75 percent of infrastructure projects are funded by state and local governments. However, in the face of economic uncertainty, local governments must find innovative means of funding these projects, according to Infrastructure 2013: Global Priorities, Global Insight,a report released by the Urban Land Institute (ULI) and Ernst & Young.

The annual report, based on analysis of global infrastructure trends, policies and issues, found that some state and local governments are advocating traditional means, such as tax hikes, user fees and tolls to pay for infrastructure investments. Governors and mayors are promoting these initiatives by emphasizing the benefits of infrastructure projects as employment opportunities and as economic stimuli.

But some cities are considering more innovative means. The report said Chicago may establish infrastructure banks to enable more creative financing of local projects. However, these business models remain in development as they work to address governance and tax-exempt finance complications.

Pooling resources is another way cities and states fund infrastructure projects. California, Oregon and Washington have joined forces with British Columbia to explore funding strategies for shared infrastructure projects upwards of $1 trillion over the next three decades, according to the report.

The report also emphasizes the growing need for greater public transportation, airports and shipping ports. “Well-conceived infrastructure is a foundation for growth and a higher quality of life in any city or community,” Mike Parker, infrastructure advisory leader for the Americas area of the Ernst & Young organization, and senior managing director of Ernst & Young Infrastructure Advisors said in the press release.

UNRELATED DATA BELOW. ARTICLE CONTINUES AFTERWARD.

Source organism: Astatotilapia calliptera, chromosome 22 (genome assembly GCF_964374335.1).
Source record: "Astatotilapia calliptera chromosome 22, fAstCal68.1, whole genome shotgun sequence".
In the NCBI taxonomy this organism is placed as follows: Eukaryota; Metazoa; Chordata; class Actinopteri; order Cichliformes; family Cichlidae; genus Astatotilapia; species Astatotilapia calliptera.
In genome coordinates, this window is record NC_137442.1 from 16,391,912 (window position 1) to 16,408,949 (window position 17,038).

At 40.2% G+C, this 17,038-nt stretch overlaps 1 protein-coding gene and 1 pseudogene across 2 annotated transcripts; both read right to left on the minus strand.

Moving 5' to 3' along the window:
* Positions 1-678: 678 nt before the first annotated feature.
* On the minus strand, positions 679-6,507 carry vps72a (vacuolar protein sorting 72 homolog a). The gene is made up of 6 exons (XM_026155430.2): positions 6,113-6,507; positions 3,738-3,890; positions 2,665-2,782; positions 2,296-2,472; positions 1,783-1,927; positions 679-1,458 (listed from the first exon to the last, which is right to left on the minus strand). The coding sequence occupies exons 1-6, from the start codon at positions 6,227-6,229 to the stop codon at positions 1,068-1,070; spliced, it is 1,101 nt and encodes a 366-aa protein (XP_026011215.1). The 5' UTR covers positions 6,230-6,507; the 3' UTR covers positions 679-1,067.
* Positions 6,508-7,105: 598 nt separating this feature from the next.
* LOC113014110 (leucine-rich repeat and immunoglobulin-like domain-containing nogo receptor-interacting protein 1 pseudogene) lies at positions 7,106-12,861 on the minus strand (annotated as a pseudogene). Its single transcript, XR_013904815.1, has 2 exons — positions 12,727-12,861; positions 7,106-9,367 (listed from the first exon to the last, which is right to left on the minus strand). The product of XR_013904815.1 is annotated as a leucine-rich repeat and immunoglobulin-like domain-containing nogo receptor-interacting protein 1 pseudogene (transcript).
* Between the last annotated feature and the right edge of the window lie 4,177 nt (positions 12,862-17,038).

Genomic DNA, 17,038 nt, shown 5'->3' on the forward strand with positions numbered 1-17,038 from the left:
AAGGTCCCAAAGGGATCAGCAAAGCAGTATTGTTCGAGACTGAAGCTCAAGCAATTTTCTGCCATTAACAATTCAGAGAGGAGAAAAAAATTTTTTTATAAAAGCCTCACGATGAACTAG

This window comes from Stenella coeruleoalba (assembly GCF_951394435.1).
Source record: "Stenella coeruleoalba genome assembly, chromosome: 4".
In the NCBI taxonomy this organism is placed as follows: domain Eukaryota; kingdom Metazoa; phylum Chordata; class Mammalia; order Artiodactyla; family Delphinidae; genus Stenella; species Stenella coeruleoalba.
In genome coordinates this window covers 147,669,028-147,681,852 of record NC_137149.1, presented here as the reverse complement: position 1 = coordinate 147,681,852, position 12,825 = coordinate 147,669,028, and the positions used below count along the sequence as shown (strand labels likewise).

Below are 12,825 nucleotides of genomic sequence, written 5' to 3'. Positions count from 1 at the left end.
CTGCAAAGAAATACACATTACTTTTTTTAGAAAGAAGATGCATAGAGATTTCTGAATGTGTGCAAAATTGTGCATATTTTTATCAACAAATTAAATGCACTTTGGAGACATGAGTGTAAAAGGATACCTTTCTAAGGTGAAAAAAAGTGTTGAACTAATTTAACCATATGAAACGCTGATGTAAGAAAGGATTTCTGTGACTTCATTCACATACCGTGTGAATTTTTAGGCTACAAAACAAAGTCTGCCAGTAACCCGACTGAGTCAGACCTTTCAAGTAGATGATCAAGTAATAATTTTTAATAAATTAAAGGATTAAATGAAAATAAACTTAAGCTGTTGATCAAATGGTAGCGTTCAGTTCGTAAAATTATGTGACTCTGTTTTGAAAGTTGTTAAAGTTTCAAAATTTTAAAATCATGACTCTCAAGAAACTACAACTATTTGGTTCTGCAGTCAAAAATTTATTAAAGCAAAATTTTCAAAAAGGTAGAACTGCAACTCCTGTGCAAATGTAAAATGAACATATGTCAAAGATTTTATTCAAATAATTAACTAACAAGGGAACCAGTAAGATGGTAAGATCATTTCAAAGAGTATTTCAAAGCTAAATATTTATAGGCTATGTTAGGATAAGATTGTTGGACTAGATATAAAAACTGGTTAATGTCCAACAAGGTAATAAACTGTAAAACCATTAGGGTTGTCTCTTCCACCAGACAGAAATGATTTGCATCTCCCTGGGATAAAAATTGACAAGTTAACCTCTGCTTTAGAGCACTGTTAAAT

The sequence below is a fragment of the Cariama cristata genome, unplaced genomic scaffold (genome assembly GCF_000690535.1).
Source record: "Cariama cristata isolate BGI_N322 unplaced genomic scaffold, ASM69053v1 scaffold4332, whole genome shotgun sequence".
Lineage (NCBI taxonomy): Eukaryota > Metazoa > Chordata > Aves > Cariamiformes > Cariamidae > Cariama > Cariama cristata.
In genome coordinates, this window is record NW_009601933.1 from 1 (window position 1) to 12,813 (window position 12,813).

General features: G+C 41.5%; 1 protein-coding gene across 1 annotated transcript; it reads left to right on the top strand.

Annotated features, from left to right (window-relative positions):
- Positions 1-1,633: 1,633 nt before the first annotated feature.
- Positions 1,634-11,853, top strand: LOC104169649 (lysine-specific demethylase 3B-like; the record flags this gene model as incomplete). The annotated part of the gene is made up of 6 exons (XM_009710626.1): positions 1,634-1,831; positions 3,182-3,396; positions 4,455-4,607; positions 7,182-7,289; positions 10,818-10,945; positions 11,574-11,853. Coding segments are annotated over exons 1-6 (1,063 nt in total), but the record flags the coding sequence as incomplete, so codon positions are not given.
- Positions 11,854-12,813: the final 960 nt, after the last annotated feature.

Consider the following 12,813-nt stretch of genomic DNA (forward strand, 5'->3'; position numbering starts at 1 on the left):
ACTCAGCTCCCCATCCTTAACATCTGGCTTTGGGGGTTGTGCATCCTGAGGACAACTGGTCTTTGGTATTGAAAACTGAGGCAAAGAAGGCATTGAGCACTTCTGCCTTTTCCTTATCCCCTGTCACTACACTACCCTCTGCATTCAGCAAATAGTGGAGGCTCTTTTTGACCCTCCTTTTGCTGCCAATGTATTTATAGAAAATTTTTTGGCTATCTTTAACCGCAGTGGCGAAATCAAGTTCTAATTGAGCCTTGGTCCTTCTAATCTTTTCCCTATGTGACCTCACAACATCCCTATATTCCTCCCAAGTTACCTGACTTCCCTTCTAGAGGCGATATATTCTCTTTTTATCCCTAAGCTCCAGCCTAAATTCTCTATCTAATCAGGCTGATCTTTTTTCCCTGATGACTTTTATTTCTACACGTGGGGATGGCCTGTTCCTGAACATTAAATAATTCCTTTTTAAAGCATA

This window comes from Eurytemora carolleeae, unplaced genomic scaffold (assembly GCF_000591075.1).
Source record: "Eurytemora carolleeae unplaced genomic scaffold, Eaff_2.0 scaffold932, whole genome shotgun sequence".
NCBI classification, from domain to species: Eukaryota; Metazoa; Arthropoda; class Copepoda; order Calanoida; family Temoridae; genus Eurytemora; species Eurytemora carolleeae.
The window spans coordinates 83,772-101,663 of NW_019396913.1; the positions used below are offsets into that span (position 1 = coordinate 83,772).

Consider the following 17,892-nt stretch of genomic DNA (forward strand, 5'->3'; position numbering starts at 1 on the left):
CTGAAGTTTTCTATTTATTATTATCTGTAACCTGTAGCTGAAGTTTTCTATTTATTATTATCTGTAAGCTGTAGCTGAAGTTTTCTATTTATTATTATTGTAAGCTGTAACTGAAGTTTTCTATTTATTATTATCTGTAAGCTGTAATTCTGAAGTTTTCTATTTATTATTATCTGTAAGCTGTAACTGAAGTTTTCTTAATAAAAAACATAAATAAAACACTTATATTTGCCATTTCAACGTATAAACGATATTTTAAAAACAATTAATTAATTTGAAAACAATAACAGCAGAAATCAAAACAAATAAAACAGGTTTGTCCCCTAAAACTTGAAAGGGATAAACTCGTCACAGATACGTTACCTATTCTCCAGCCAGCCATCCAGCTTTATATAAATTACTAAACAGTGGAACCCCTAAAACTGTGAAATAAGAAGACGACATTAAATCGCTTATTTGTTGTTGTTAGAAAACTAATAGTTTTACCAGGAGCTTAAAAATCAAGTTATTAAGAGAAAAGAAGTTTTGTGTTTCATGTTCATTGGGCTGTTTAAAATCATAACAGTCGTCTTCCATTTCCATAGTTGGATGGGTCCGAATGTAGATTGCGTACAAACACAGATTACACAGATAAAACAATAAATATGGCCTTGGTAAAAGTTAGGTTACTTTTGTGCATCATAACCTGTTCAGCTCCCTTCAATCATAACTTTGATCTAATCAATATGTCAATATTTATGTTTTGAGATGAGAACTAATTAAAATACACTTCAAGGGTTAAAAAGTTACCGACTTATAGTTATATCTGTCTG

An example included in the report was Atlanta’s Multi-Modal Passenger Terminal. The Terminal is a $1.2 billion subway-bus-streetcar-passenger rail project that will help expand the city’s mass transit network. The project is funded through a public/private partnership with funding coming from both the government and private enterprise.

Another example is Seattle’s viaduct project. The city is moving forward on replacing a decrepit downtown viaduct with a $3 billion, 1.8 mile toll tunnel which will revamp the city’s waterfront, reduce center-city congestion and pave the way for new commercial projects, according to the report. 



“We are encouraged by the growing recognition by leaders in both the public and private spheres of the importance of infrastructure investment,” said Parker.  “We are seeing renewed efforts to accelerate needed projects, make hard decisions and bring creativity, foresight and sound economic stewardship to critical infrastructure development. ”

To view the report, visit www.uli.org/infrastructurereport.